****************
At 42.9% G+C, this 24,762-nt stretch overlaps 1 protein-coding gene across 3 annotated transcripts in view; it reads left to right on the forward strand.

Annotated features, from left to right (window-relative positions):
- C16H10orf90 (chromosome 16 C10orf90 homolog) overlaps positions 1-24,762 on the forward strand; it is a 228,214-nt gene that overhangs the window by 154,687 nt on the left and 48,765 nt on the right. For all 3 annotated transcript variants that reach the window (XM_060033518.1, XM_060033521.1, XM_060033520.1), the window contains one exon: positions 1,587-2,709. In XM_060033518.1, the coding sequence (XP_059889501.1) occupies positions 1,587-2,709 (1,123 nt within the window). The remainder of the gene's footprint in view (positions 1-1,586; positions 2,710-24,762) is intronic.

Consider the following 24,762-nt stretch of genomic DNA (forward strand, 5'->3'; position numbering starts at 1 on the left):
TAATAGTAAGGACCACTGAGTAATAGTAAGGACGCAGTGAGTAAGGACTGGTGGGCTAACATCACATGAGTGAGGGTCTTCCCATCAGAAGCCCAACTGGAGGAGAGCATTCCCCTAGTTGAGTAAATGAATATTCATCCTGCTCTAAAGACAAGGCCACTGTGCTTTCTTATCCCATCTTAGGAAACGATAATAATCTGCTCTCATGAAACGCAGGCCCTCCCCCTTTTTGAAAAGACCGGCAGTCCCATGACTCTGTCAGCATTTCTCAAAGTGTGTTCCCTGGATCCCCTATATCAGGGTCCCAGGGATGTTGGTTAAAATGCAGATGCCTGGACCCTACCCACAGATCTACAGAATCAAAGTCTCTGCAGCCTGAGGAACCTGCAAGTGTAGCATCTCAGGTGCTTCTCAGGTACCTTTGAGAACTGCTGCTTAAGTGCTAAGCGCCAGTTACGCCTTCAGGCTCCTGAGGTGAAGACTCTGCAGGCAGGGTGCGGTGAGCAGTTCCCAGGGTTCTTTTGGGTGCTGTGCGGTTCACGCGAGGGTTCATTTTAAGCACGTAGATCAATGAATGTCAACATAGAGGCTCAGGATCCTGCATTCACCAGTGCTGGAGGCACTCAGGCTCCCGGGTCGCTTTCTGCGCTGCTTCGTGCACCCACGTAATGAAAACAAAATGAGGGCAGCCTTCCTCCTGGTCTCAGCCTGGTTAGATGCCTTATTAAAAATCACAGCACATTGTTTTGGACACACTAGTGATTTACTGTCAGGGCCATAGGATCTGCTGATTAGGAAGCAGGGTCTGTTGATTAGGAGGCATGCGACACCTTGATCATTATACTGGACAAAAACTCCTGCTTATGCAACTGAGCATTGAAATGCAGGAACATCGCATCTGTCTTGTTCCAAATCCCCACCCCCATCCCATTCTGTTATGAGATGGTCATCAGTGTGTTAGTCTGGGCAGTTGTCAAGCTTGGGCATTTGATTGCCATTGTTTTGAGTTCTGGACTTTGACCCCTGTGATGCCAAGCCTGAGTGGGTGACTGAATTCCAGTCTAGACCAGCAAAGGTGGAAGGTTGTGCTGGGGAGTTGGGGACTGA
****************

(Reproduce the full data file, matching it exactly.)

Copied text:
At 42.9% G+C, this 24,762-nt stretch overlaps 1 protein-coding gene across 3 annotated transcripts in view; it reads left to right on the forward strand.

Annotated features, from left to right (window-relative positions):
- C16H10orf90 (chromosome 16 C10orf90 homolog) overlaps positions 1-24,762 on the forward strand; it is a 228,214-nt gene that overhangs the window by 154,687 nt on the left and 48,765 nt on the right. For all 3 annotated transcript variants that reach the window (XM_060033518.1, XM_060033521.1, XM_060033520.1), the window contains one exon: positions 1,587-2,709. In XM_060033518.1, the coding sequence (XP_059889501.1) occupies positions 1,587-2,709 (1,123 nt within the window). The remainder of the gene's footprint in view (positions 1-1,586; positions 2,710-24,762) is intronic.

Consider the following 24,762-nt stretch of genomic DNA (forward strand, 5'->3'; position numbering starts at 1 on the left):
TAATAGTAAGGACCACTGAGTAATAGTAAGGACGCAGTGAGTAAGGACTGGTGGGCTAACATCACATGAGTGAGGGTCTTCCCATCAGAAGCCCAACTGGAGGAGAGCATTCCCCTAGTTGAGTAAATGAATATTCATCCTGCTCTAAAGACAAGGCCACTGTGCTTTCTTATCCCATCTTAGGAAACGATAATAATCTGCTCTCATGAAACGCAGGCCCTCCCCCTTTTTGAAAAGACCGGCAGTCCCATGACTCTGTCAGCATTTCTCAAAGTGTGTTCCCTGGATCCCCTATATCAGGGTCCCAGGGATGTTGGTTAAAATGCAGATGCCTGGACCCTACCCACAGATCTACAGAATCAAAGTCTCTGCAGCCTGAGGAACCTGCAAGTGTAGCATCTCAGGTGCTTCTCAGGTACCTTTGAGAACTGCTGCTTAAGTGCTAAGCGCCAGTTACGCCTTCAGGCTCCTGAGGTGAAGACTCTGCAGGCAGGGTGCGGTGAGCAGTTCCCAGGGTTCTTTTGGGTGCTGTGCGGTTCACGCGAGGGTTCATTTTAAGCACGTAGATCAATGAATGTCAACATAGAGGCTCAGGATCCTGCATTCACCAGTGCTGGAGGCACTCAGGCTCCCGGGTCGCTTTCTGCGCTGCTTCGTGCACCCACGTAATGAAAACAAAATGAGGGCAGCCTTCCTCCTGGTCTCAGCCTGGTTAGATGCCTTATTAAAAATCACAGCACATTGTTTTGGACACACTAGTGATTTACTGTCAGGGCCATAGGATCTGCTGATTAGGAAGCAGGGTCTGTTGATTAGGAGGCATGCGACACCTTGATCATTATACTGGACAAAAACTCCTGCTTATGCAACTGAGCATTGAAATGCAGGAACATCGCATCTGTCTTGTTCCAAATCCCCACCCCCATCCCATTCTGTTATGAGATGGTCATCAGTGTGTTAGTCTGGGCAGTTGTCAAGCTTGGGCATTTGATTGCCATTGTTTTGAGTTCTGGACTTTGACCCCTGTGATGCCAAGCCTGAGTGGGTGACTGAATTCCAGTCTAGACCAGCAAAGGTGGAAGGTTGTGCTGGGGAGTTGGGGACTGA